Sherburne is a town in Chenango County, New York, United States. The population was 4,048 at the 2010 census. The town contains two villages, one named Sherburne and the other named Earlville. The town is at the north border of Chenango County.
The area that became Sherburne, part of the Chenango River valley, was originally inhabited by the Oneida people, until the late 1780s when the state of New York purchased the land from them. These parcels were later sold at auction in New York City.
The settlement of Sherburne occurred around 1792 near the present-day Sherburne village. The town was named after the tune "Sherburne", written by Daniel Read in 1783. The early inhabitants had a habit of frequently singing the tune, which was a great favorite with them. Most of the earliest inhabitants and settlers of Sherburne were originally from the town of Kent, Litchfield County, Connecticut. Sometime around 1785 or 1786, two years after the Treaty of Paris and Treaties of Versailles were signed on September 3, 1783, ending the American Revolutionary War, the future proprietors and pioneers of Sherburne left Kent and emigrated to Duanesburgh, Schenectady County, New York. After a few years there they had been unable to secure title to the lands on which they settled. It was at that point that they resolved to move again as a body to the Chenango Valley, which had just begun to open lands in the Twenty Townships.
In June 1791, Deacon and Judge Nathaniel Gray, Elisha Gray, Joel Hatch, Abram Raymond, Newcomb Raymond, and James Raymond visited these lands in the interest of the company as an exploring party, accompanied by Josiah Throop, chief of the corps who had surveyed the tract that and the preceding years. On their arrival they found that a family consisting of five men, one woman and some small children from Paris in Oneida County had squatted a few hours previously on Handsome Brook, and were occupying a bark cabin. There they found hospitable welcome through the night and in the morning were regaled by their hostess with new bread and beer, both her own making. This family remained but a short time, for they had left before the return of the exploring party.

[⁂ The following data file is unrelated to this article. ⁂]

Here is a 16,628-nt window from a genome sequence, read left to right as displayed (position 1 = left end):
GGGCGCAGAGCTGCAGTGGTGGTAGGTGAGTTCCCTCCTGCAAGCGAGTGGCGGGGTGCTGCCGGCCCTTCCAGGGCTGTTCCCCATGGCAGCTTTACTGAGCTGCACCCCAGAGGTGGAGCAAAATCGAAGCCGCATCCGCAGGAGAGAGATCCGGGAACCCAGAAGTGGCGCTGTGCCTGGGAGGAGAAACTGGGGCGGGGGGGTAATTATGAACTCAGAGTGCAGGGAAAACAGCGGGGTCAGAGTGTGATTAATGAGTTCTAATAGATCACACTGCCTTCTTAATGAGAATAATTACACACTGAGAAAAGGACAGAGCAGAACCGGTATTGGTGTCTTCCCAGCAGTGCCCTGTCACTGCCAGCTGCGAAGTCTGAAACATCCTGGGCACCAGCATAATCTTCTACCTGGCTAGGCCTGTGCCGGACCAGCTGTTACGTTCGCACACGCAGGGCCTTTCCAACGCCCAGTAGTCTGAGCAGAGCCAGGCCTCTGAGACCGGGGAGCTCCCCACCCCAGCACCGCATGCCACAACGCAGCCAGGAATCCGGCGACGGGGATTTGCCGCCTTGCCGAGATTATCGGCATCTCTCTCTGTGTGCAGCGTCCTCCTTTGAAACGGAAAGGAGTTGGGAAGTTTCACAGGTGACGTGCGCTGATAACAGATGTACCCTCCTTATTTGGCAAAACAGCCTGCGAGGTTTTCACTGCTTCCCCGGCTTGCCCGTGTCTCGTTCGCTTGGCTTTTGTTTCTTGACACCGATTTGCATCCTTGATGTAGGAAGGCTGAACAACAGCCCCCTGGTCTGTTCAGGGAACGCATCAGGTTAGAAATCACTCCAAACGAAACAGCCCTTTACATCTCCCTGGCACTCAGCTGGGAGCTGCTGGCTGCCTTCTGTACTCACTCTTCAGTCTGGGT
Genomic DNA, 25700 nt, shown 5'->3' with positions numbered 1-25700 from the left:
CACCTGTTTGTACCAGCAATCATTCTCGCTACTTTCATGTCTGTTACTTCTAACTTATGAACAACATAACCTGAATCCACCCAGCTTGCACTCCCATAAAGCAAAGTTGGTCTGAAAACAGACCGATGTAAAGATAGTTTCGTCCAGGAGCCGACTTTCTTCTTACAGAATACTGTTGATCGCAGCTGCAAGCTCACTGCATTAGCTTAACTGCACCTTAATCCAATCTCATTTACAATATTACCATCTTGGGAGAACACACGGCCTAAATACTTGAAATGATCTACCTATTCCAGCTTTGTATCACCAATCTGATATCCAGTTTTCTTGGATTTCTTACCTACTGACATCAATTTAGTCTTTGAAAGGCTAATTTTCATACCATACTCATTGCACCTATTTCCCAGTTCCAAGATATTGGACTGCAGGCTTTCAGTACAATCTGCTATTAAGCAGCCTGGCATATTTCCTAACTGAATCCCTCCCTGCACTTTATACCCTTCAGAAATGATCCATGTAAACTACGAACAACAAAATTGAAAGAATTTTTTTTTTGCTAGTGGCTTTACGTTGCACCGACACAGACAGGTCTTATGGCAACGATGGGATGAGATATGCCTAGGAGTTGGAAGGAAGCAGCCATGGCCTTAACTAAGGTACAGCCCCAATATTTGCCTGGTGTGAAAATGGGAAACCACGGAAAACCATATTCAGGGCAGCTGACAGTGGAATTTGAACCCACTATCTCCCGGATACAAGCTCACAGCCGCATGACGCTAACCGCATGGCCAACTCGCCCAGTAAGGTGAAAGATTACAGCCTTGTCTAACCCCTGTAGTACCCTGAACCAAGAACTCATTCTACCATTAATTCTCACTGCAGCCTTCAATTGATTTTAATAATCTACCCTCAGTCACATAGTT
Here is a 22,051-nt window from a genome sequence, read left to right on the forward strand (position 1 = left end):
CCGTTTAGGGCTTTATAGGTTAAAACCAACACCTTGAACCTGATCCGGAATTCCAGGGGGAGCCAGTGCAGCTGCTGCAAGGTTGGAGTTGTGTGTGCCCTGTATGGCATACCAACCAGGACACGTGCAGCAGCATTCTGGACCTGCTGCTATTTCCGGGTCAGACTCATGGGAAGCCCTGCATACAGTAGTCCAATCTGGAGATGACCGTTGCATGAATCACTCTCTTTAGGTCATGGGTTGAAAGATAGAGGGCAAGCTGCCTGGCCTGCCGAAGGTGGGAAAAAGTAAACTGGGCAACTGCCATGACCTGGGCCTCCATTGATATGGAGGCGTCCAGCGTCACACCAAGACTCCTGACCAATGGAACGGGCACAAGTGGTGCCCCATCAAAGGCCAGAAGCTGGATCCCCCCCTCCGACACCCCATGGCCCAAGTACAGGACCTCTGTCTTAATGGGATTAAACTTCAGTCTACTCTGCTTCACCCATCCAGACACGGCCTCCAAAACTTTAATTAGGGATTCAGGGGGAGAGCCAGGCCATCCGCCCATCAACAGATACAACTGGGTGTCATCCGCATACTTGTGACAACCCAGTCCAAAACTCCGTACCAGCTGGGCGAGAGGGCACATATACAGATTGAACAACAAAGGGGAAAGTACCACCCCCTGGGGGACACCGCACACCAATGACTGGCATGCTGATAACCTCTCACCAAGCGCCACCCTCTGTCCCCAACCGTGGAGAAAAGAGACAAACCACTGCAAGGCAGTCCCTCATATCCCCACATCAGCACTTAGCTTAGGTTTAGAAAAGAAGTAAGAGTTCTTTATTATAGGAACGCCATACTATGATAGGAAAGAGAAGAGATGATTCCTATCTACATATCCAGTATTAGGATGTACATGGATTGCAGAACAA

The exploratory party examined the southwest quarter of the 9th township, containing , which they and their associates eventually bought of Colonel William S. Smith, to whom the township was patented by the state of New York for $1.25 per acre. The exploratory party returned to Duanesburgh with a good report sometime prior to October 9, 1791, for on that date, James Raymond married Melissa Burritt, the second daughter and child of Rev. Blackleach Burritt, the spiritual leader of the company, and of Martha Welles.
In the summer of 1792, the exploratory party returned, which was mainly composed of the original proprietors, and settled in a cabin near Handsome Brook. During the later summer and fall, the exploratory party had accomplished the work they had set out to do, and they returned to their families in Duanesburgh, except Abram Raymond and his wife, Betsey Gray Raymond, the daughter of John Gray and Elizabeth Skeel and sister of Nathaniel Gray.
Within a year, the first settlers of Sherburne established themselves on their newly acquired plots. And it was not confined alone to the proprietors and their families, most of whom arrived that time, but many of their friends and neighbors from Duanesburgh joined with them. The advance company arrived on a Saturday night in March 1793. Their first organization of the town was that of the Congregational Church of Sherburne, founded on July 6, 1794.
The town of Sherburne was created in 1795 from the town of Paris (now in Oneida County). The town of Smyrna was formed from part of Sherburne in 1808, and the size of Sherburne was increased by annexing part of the town of New Berlin in 1852.
The opening of the Chenango Canal in 1837 between Utica and Binghamton, which ran right down the middle of Sherburne, greatly reduced the cost and time of receiving goods and supplies. During the Civil War, Union soldiers set up camp on the banks of the canal, on what is now the home of Westlake Village. The railroad, like elsewhere around New York, replaced the canal in 1867, and two trains came through town on a daily basis.